The Work

July 14, 2008 1:16 PM

PRO BONO 2008: Haynes and Boone Corrects a 12-Year Mistake

Posted by Ed Shanahan

The following report is one of several published in the July 2008 issue of The American Lawyer that look at some of the most intriguing and unusual pro bono cases handled by The Am Law 200.

In May, Haynes and Boone litigators helped win freedom for two Mexican nationals who had been convicted of murdering a convenience store clerk in Littlefield, Texas, in 1996. At the time of their release, the men--Alberto Sifuentes and Jesus Ramirez--had already served 12 years of their life

No physical evidence linked the men to the shooting of the clerk, Evangelina Cruz. Instead, they had been found guilty largely on the basis of a bungled photo identification and testimony from an unreliable witness.

Dallas-based Haynes and Boone took the case in 2001, after a referral from the Mexican Capital Legal Assistance Program, a project funded by the government of Mexico to help Mexican nationals facing the death penalty in the United States. (MCLAP took the case even though Sifuentes and Ramirez had not been sentenced to death.)

Haynes and Boone lawyers donated more than 4,000 hours over six-and-a-half years. "It's just an unbelievable slow-like-molasses process," says Barry McNeil, the lead partner on the case. "You really can't take something like this unless you're willing to commit an enormous amount of time and money."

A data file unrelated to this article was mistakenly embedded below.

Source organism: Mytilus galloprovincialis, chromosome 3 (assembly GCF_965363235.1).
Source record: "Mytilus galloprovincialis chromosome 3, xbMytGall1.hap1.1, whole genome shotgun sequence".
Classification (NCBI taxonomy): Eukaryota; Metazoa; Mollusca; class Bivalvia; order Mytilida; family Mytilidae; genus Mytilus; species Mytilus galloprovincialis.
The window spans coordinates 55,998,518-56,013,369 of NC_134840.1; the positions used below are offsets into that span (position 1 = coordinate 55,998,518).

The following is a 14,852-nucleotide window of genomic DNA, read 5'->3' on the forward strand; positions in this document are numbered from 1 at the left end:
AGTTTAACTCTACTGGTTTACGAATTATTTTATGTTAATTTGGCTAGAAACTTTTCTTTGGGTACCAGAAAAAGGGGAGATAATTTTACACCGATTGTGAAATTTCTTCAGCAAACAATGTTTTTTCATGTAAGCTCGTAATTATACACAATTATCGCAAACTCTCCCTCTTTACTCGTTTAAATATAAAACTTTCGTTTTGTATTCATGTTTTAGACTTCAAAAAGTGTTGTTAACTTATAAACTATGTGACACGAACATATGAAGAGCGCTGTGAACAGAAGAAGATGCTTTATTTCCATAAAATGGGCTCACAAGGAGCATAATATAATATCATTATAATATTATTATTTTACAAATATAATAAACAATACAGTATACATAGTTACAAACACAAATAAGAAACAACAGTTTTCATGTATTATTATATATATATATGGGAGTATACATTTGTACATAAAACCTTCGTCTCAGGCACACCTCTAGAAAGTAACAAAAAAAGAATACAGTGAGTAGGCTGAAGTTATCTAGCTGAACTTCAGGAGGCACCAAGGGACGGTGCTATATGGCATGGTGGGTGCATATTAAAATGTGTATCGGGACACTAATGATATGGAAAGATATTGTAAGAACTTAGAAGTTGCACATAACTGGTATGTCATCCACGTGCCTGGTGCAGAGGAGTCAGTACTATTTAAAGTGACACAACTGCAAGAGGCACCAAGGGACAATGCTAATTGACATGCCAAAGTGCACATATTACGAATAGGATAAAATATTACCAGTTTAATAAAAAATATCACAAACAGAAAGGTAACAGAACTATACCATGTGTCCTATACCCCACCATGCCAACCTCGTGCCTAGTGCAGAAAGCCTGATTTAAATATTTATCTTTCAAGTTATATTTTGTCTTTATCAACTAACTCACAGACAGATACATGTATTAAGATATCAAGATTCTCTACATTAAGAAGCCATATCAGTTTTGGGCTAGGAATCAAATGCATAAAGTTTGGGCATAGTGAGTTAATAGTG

The firm brought in a private investigator who found an alibi witness, a woman who'd once dated Ramirez. She placed both men at a nightclub in Lubbock, about 35 miles away, at the time of the crime.

In January the Texas Court of Criminal Appeals reversed and vacated the men's convictions. Not only had jurors at the trial been unaware of the alibi witness, they were not told of the existence of evidence that
implicated two other suspects. In May a grand jury refused to reindict Sifuentes and Ramirez.

Haynes and Boone continues to represent Sifuentes and Ramirez on a pro bono basis in pursuing compensation from the state for the 12 years they were imprisoned. "If there's any way we can get them substantial sums of money," McNeil says, "we're going to."

--Ross Todd

PRO BONO SCORECARD 2008 Haynes and Boone ranked 137th on this year's Scorecard (down from 133rd last year). The average number of pro bono hours per lawyer was 21.7; 22.7 percent of the firm's lawyers contributed more than 20 hours to pro bono matters last year.

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